They knew that sketch or descriptive writing has always been a central part of the best and most powerful journalism; that its power lies in its ability to bear witness – I was there, this is how it was – and in its ability to be deeply subversive, often much more so than the straight report.
Most important of all, descriptive writing returns the human dimension to reportage. It goes behind the headlines, behind the statistics, and puts people and their quirks at the centre of the story. How can you tell a story with no people in it? You can’t, at least not in any way that will interest your reader.
Miriam is often tough about the people she writes about, but she’s rarely cynical. That’s important. If you have already closed your mind against parliament or those in it you can’t write about them with any warmth.
North Dub that she is, she had great time for Charlie Haughey and for Bertie Ahern. The depth of her subsequent disillusionment with Ahern makes for two of the finest pieces in this collection.
The first sketch is the one we all remember: Miriam’s description of the day that Bertie’s secretary, Gráinne Carruth, broke down in the witness box at the Mahon tribunal. Counsel for the tribunal was pressing her to say whether she had converted sterling for Bertie and lodged it to his bank account.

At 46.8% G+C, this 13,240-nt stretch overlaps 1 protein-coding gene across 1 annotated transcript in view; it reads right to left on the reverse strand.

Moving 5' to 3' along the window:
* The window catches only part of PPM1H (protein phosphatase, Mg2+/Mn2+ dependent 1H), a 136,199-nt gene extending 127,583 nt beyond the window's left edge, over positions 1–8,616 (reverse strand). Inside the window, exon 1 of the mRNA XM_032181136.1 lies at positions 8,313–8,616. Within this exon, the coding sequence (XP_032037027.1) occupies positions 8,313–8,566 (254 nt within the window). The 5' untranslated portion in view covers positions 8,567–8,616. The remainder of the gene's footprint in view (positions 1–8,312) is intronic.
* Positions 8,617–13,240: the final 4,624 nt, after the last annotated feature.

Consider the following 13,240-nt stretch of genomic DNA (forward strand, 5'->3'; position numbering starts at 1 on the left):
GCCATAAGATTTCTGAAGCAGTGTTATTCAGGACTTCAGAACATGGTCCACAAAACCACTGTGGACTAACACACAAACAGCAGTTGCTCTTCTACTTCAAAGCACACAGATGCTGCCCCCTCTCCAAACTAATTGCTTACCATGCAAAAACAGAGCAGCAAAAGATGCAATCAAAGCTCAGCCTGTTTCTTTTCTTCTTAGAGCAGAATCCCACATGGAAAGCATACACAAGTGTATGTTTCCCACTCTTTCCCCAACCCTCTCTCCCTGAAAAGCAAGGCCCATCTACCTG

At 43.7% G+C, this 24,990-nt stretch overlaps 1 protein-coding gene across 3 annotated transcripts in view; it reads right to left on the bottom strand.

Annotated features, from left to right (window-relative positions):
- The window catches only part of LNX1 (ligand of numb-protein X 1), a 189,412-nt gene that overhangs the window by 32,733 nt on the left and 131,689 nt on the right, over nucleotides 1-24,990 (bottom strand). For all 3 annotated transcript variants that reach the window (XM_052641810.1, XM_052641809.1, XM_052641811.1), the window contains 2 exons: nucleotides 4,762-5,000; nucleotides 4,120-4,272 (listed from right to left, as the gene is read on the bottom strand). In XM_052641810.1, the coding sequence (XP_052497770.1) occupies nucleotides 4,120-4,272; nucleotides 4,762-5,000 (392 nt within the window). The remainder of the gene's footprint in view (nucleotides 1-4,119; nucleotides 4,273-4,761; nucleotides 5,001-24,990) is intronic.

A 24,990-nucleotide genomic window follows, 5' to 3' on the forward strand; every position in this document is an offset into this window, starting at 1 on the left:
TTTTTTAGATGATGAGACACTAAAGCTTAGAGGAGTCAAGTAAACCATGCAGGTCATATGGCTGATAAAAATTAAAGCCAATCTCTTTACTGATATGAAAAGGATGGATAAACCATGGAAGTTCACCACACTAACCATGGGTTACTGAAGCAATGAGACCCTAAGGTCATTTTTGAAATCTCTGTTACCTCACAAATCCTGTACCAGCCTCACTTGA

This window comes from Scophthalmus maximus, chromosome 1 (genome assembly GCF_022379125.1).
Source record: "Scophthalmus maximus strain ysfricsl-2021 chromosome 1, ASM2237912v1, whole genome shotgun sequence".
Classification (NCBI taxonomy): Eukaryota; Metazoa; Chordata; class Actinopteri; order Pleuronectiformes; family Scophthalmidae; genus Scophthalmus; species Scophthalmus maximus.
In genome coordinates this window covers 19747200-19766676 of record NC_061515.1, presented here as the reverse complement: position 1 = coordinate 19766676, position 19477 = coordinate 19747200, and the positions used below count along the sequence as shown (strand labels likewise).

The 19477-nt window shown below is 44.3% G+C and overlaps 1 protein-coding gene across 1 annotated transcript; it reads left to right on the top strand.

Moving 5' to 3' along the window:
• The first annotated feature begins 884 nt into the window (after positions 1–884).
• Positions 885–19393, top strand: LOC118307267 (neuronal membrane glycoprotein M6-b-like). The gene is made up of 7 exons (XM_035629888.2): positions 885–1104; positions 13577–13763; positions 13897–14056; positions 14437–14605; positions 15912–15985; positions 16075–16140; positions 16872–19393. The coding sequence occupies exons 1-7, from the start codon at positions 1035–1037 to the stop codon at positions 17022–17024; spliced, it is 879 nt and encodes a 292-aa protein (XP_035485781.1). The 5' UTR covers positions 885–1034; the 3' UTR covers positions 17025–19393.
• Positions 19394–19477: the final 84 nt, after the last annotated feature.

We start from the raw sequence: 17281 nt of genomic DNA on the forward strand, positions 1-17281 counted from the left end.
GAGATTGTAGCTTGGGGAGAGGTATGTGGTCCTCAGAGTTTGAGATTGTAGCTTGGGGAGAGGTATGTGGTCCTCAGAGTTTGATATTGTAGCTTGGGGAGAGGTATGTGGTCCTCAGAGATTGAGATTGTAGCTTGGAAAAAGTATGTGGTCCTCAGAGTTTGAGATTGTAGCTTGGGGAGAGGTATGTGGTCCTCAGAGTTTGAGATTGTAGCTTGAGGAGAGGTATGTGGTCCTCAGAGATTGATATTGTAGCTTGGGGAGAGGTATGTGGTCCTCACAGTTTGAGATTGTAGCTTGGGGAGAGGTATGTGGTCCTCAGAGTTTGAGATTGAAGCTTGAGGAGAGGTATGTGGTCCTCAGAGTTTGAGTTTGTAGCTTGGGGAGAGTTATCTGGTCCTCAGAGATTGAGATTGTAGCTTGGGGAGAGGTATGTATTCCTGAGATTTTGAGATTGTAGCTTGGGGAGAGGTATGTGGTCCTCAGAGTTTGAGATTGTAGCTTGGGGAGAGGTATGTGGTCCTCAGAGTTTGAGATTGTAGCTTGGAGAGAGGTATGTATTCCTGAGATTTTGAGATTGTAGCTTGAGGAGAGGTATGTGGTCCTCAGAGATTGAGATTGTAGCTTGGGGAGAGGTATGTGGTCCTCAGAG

Had Bertie been there when Carruth was desperately trying to stay loyal to him, says Miriam, he would have seen “a woman, alone and trembling in the witness box, battling back the tears, as she whispered in tones so anguished as to be barely audible ‘I just want to go home’.
“It was so pitiful, it’s just a pity Bertie wasn’t there to see it. He might have stood up and shouted like a man: ‘Let the girl go, it’s me you want.’ But that only happens in the movies.”
Miriam is still angry four years later. Walking her dog in St Anne’s Park, in north Dublin, she bumps into Bertie again, a baseball cap pulled low over his eyes. They have an awkward conversation.